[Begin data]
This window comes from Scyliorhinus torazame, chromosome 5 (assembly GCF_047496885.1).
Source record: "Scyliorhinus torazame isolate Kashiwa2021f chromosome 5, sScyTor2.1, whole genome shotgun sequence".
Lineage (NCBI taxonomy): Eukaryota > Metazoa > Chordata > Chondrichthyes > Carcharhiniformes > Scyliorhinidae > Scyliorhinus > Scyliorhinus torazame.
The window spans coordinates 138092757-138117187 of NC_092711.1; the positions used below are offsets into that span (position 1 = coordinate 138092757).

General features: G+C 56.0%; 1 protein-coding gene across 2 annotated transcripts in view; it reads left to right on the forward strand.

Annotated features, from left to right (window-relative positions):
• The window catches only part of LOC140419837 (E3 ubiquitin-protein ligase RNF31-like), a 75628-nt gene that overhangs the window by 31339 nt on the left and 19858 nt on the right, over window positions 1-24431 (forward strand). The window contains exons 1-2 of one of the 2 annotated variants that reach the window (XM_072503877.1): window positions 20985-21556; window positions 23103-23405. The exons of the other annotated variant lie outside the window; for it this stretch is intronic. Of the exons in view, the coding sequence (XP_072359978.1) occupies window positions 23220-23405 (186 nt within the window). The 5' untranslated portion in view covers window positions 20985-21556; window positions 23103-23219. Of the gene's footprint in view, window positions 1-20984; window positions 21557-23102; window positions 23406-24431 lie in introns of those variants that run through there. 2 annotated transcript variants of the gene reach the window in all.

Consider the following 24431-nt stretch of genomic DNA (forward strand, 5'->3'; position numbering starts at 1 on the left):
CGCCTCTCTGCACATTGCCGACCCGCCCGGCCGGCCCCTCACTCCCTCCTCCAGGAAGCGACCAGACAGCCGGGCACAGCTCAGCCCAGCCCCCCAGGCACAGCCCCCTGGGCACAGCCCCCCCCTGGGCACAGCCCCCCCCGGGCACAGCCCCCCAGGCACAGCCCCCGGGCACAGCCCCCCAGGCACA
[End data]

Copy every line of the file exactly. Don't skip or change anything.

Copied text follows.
This window comes from Scyliorhinus torazame, chromosome 5 (assembly GCF_047496885.1).
Source record: "Scyliorhinus torazame isolate Kashiwa2021f chromosome 5, sScyTor2.1, whole genome shotgun sequence".
Lineage (NCBI taxonomy): Eukaryota > Metazoa > Chordata > Chondrichthyes > Carcharhiniformes > Scyliorhinidae > Scyliorhinus > Scyliorhinus torazame.
The window spans coordinates 138092757-138117187 of NC_092711.1; the positions used below are offsets into that span (position 1 = coordinate 138092757).

General features: G+C 56.0%; 1 protein-coding gene across 2 annotated transcripts in view; it reads left to right on the forward strand.

Annotated features, from left to right (window-relative positions):
• The window catches only part of LOC140419837 (E3 ubiquitin-protein ligase RNF31-like), a 75628-nt gene that overhangs the window by 31339 nt on the left and 19858 nt on the right, over window positions 1-24431 (forward strand). The window contains exons 1-2 of one of the 2 annotated variants that reach the window (XM_072503877.1): window positions 20985-21556; window positions 23103-23405. The exons of the other annotated variant lie outside the window; for it this stretch is intronic. Of the exons in view, the coding sequence (XP_072359978.1) occupies window positions 23220-23405 (186 nt within the window). The 5' untranslated portion in view covers window positions 20985-21556; window positions 23103-23219. Of the gene's footprint in view, window positions 1-20984; window positions 21557-23102; window positions 23406-24431 lie in introns of those variants that run through there. 2 annotated transcript variants of the gene reach the window in all.

Consider the following 24431-nt stretch of genomic DNA (forward strand, 5'->3'; position numbering starts at 1 on the left):
CGCCTCTCTGCACATTGCCGACCCGCCCGGCCGGCCCCTCACTCCCTCCTCCAGGAAGCGACCAGACAGCCGGGCACAGCTCAGCCCAGCCCCCCAGGCACAGCCCCCTGGGCACAGCCCCCCCCTGGGCACAGCCCCCCCCGGGCACAGCCCCCCAGGCACAGCCCCCGGGCACAGCCCCCCAGGCACA